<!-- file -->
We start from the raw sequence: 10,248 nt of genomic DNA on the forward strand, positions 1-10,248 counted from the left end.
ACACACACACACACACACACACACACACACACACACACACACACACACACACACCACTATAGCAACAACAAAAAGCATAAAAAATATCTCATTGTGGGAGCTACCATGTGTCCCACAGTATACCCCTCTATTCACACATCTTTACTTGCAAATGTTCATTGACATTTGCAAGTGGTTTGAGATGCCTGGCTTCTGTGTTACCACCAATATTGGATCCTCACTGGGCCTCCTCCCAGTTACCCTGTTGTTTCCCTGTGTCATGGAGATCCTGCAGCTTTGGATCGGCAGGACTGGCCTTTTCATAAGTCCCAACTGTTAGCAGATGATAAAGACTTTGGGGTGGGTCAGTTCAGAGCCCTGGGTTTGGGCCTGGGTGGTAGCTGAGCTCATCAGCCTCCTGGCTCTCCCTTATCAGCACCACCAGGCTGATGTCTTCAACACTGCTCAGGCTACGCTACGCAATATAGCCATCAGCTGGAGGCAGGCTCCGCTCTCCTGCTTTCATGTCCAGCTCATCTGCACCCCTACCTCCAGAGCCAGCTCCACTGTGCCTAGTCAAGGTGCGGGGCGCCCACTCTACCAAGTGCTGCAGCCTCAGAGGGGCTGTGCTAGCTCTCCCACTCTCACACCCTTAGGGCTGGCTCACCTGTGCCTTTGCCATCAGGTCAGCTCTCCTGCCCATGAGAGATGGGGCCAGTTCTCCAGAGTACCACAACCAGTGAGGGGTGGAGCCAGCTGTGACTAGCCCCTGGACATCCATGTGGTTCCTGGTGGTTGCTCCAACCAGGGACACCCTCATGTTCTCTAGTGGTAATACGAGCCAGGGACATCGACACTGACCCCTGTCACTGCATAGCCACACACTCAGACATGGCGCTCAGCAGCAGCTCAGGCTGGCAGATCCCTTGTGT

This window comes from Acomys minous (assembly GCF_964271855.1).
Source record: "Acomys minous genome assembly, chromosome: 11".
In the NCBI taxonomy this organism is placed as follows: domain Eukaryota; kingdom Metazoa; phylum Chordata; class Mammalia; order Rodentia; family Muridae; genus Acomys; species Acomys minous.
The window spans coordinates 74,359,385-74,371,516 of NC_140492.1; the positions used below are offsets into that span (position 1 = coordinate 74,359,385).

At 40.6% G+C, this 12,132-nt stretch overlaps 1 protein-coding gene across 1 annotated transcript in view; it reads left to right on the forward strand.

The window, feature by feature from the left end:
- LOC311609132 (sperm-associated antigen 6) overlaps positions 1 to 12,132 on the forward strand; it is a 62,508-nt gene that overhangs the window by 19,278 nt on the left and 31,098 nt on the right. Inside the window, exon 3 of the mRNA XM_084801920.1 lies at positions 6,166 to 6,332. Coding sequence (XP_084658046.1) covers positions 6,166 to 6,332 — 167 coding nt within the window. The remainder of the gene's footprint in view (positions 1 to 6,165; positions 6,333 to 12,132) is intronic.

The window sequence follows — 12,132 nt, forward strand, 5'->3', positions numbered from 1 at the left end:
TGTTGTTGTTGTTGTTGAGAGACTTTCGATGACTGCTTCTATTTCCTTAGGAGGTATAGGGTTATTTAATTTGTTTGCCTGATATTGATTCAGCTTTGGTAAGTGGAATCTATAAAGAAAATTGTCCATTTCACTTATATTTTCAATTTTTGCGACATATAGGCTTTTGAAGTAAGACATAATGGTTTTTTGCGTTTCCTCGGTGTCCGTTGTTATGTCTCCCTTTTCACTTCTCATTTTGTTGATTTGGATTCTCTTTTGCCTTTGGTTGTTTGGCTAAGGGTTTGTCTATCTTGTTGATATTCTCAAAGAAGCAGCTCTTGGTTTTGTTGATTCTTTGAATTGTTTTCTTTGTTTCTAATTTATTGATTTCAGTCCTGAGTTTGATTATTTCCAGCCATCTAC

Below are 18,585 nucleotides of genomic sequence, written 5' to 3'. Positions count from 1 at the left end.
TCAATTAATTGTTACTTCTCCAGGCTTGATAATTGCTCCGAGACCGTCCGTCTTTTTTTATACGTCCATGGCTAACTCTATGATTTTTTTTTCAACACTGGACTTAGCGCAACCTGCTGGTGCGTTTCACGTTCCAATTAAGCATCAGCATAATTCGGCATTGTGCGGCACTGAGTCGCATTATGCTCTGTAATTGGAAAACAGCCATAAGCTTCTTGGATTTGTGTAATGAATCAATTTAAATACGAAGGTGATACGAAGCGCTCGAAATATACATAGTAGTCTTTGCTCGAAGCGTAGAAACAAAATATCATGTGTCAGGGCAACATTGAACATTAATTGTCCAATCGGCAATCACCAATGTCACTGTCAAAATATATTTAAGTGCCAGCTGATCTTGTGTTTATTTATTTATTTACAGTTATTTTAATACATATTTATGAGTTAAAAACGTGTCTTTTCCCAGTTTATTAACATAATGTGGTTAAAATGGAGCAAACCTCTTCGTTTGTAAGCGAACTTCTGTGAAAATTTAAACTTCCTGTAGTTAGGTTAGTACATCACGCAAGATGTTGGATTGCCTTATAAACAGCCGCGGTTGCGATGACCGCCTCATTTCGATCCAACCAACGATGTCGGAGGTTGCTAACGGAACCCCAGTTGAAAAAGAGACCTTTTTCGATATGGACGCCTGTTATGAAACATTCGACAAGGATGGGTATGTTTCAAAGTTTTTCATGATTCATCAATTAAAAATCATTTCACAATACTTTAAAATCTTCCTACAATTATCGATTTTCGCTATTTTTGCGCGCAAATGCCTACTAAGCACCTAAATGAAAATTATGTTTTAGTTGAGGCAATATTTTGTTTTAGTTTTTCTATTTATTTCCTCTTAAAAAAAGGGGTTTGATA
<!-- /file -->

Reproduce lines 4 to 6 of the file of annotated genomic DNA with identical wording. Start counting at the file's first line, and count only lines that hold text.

Source record: "Acomys minous genome assembly, chromosome: 11".
In the NCBI taxonomy this organism is placed as follows: domain Eukaryota; kingdom Metazoa; phylum Chordata; class Mammalia; order Rodentia; family Muridae; genus Acomys; species Acomys minous.
The window spans coordinates 74,359,385-74,371,516 of NC_140492.1; the positions used below are offsets into that span (position 1 = coordinate 74,359,385).